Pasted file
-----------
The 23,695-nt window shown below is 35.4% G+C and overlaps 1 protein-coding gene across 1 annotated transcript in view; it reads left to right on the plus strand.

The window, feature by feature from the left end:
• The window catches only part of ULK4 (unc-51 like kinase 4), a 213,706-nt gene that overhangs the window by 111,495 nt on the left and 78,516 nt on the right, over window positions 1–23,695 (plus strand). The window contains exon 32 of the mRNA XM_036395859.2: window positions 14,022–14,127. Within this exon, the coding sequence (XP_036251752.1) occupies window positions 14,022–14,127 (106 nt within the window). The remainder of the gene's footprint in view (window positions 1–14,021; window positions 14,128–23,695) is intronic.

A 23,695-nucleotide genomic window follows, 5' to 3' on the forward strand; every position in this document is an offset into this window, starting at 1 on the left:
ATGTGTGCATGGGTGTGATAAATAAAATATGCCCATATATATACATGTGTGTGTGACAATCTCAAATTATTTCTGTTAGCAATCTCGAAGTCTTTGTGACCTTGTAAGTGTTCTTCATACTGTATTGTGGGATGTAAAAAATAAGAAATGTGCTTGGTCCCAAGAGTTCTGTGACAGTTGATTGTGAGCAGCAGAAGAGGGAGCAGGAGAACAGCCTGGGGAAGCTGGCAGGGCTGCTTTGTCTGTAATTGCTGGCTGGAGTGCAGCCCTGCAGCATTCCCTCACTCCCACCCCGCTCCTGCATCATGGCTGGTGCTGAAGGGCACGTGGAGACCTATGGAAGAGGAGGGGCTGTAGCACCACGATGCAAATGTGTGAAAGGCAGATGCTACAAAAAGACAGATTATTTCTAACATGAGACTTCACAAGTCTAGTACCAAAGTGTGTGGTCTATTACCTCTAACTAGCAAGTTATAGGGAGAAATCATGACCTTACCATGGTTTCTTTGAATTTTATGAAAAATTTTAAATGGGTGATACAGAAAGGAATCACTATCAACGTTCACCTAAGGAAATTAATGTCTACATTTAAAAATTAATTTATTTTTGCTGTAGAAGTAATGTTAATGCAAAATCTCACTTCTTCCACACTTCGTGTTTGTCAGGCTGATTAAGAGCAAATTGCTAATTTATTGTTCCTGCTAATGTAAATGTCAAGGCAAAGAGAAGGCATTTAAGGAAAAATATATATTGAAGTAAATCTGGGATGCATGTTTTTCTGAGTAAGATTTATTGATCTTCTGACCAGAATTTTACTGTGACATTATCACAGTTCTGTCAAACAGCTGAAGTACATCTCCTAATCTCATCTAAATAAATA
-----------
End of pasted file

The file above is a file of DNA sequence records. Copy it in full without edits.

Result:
The 23,695-nt window shown below is 35.4% G+C and overlaps 1 protein-coding gene across 1 annotated transcript in view; it reads left to right on the plus strand.

The window, feature by feature from the left end:
• The window catches only part of ULK4 (unc-51 like kinase 4), a 213,706-nt gene that overhangs the window by 111,495 nt on the left and 78,516 nt on the right, over window positions 1–23,695 (plus strand). The window contains exon 32 of the mRNA XM_036395859.2: window positions 14,022–14,127. Within this exon, the coding sequence (XP_036251752.1) occupies window positions 14,022–14,127 (106 nt within the window). The remainder of the gene's footprint in view (window positions 1–14,021; window positions 14,128–23,695) is intronic.

A 23,695-nucleotide genomic window follows, 5' to 3' on the forward strand; every position in this document is an offset into this window, starting at 1 on the left:
ATGTGTGCATGGGTGTGATAAATAAAATATGCCCATATATATACATGTGTGTGTGACAATCTCAAATTATTTCTGTTAGCAATCTCGAAGTCTTTGTGACCTTGTAAGTGTTCTTCATACTGTATTGTGGGATGTAAAAAATAAGAAATGTGCTTGGTCCCAAGAGTTCTGTGACAGTTGATTGTGAGCAGCAGAAGAGGGAGCAGGAGAACAGCCTGGGGAAGCTGGCAGGGCTGCTTTGTCTGTAATTGCTGGCTGGAGTGCAGCCCTGCAGCATTCCCTCACTCCCACCCCGCTCCTGCATCATGGCTGGTGCTGAAGGGCACGTGGAGACCTATGGAAGAGGAGGGGCTGTAGCACCACGATGCAAATGTGTGAAAGGCAGATGCTACAAAAAGACAGATTATTTCTAACATGAGACTTCACAAGTCTAGTACCAAAGTGTGTGGTCTATTACCTCTAACTAGCAAGTTATAGGGAGAAATCATGACCTTACCATGGTTTCTTTGAATTTTATGAAAAATTTTAAATGGGTGATACAGAAAGGAATCACTATCAACGTTCACCTAAGGAAATTAATGTCTACATTTAAAAATTAATTTATTTTTGCTGTAGAAGTAATGTTAATGCAAAATCTCACTTCTTCCACACTTCGTGTTTGTCAGGCTGATTAAGAGCAAATTGCTAATTTATTGTTCCTGCTAATGTAAATGTCAAGGCAAAGAGAAGGCATTTAAGGAAAAATATATATTGAAGTAAATCTGGGATGCATGTTTTTCTGAGTAAGATTTATTGATCTTCTGACCAGAATTTTACTGTGACATTATCACAGTTCTGTCAAACAGCTGAAGTACATCTCCTAATCTCATCTAAATAAATA